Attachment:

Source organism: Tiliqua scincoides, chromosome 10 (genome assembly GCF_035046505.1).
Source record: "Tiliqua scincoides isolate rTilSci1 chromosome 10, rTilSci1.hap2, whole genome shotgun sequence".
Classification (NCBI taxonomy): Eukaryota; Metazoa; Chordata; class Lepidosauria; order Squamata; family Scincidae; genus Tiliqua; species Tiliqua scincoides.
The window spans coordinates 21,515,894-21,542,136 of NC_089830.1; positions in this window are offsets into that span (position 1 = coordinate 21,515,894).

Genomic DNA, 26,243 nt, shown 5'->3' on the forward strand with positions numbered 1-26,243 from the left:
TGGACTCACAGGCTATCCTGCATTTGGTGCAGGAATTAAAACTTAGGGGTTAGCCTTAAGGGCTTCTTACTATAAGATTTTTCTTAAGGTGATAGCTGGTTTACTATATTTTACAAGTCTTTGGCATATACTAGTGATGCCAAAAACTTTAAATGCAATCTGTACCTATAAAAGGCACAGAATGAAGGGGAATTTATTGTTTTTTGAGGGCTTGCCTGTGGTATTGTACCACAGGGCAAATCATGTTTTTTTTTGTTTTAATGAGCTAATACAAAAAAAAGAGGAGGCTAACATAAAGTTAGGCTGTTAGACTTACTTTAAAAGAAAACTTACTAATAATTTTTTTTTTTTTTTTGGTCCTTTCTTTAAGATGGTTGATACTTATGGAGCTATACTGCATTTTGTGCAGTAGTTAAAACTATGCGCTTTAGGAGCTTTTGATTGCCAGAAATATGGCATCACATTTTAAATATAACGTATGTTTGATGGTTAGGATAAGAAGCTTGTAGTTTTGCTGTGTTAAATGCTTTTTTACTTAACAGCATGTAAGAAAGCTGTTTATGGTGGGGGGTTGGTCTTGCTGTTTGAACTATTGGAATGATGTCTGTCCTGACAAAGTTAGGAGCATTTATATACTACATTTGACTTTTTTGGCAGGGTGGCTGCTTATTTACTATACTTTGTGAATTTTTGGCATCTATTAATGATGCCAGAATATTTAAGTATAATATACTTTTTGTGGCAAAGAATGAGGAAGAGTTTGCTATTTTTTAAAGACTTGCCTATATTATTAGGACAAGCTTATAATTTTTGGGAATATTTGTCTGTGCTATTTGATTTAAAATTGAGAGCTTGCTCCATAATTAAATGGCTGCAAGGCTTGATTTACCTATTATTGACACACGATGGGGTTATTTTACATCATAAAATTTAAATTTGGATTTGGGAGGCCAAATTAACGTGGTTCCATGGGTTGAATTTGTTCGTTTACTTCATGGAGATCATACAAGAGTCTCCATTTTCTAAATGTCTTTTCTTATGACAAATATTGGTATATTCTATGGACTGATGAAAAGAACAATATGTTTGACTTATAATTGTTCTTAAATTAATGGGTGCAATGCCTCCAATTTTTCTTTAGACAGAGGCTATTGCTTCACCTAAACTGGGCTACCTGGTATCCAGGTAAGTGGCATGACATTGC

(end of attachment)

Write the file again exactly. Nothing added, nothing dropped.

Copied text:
Source organism: Tiliqua scincoides, chromosome 10 (genome assembly GCF_035046505.1).
Source record: "Tiliqua scincoides isolate rTilSci1 chromosome 10, rTilSci1.hap2, whole genome shotgun sequence".
Classification (NCBI taxonomy): Eukaryota; Metazoa; Chordata; class Lepidosauria; order Squamata; family Scincidae; genus Tiliqua; species Tiliqua scincoides.
The window spans coordinates 21,515,894-21,542,136 of NC_089830.1; positions in this window are offsets into that span (position 1 = coordinate 21,515,894).

Genomic DNA, 26,243 nt, shown 5'->3' on the forward strand with positions numbered 1-26,243 from the left:
TGGACTCACAGGCTATCCTGCATTTGGTGCAGGAATTAAAACTTAGGGGTTAGCCTTAAGGGCTTCTTACTATAAGATTTTTCTTAAGGTGATAGCTGGTTTACTATATTTTACAAGTCTTTGGCATATACTAGTGATGCCAAAAACTTTAAATGCAATCTGTACCTATAAAAGGCACAGAATGAAGGGGAATTTATTGTTTTTTGAGGGCTTGCCTGTGGTATTGTACCACAGGGCAAATCATGTTTTTTTTTGTTTTAATGAGCTAATACAAAAAAAAGAGGAGGCTAACATAAAGTTAGGCTGTTAGACTTACTTTAAAAGAAAACTTACTAATAATTTTTTTTTTTTTTTTGGTCCTTTCTTTAAGATGGTTGATACTTATGGAGCTATACTGCATTTTGTGCAGTAGTTAAAACTATGCGCTTTAGGAGCTTTTGATTGCCAGAAATATGGCATCACATTTTAAATATAACGTATGTTTGATGGTTAGGATAAGAAGCTTGTAGTTTTGCTGTGTTAAATGCTTTTTTACTTAACAGCATGTAAGAAAGCTGTTTATGGTGGGGGGTTGGTCTTGCTGTTTGAACTATTGGAATGATGTCTGTCCTGACAAAGTTAGGAGCATTTATATACTACATTTGACTTTTTTGGCAGGGTGGCTGCTTATTTACTATACTTTGTGAATTTTTGGCATCTATTAATGATGCCAGAATATTTAAGTATAATATACTTTTTGTGGCAAAGAATGAGGAAGAGTTTGCTATTTTTTAAAGACTTGCCTATATTATTAGGACAAGCTTATAATTTTTGGGAATATTTGTCTGTGCTATTTGATTTAAAATTGAGAGCTTGCTCCATAATTAAATGGCTGCAAGGCTTGATTTACCTATTATTGACACACGATGGGGTTATTTTACATCATAAAATTTAAATTTGGATTTGGGAGGCCAAATTAACGTGGTTCCATGGGTTGAATTTGTTCGTTTACTTCATGGAGATCATACAAGAGTCTCCATTTTCTAAATGTCTTTTCTTATGACAAATATTGGTATATTCTATGGACTGATGAAAAGAACAATATGTTTGACTTATAATTGTTCTTAAATTAATGGGTGCAATGCCTCCAATTTTTCTTTAGACAGAGGCTATTGCTTCACCTAAACTGGGCTACCTGGTATCCAGGTAAGTGGCATGACATTGC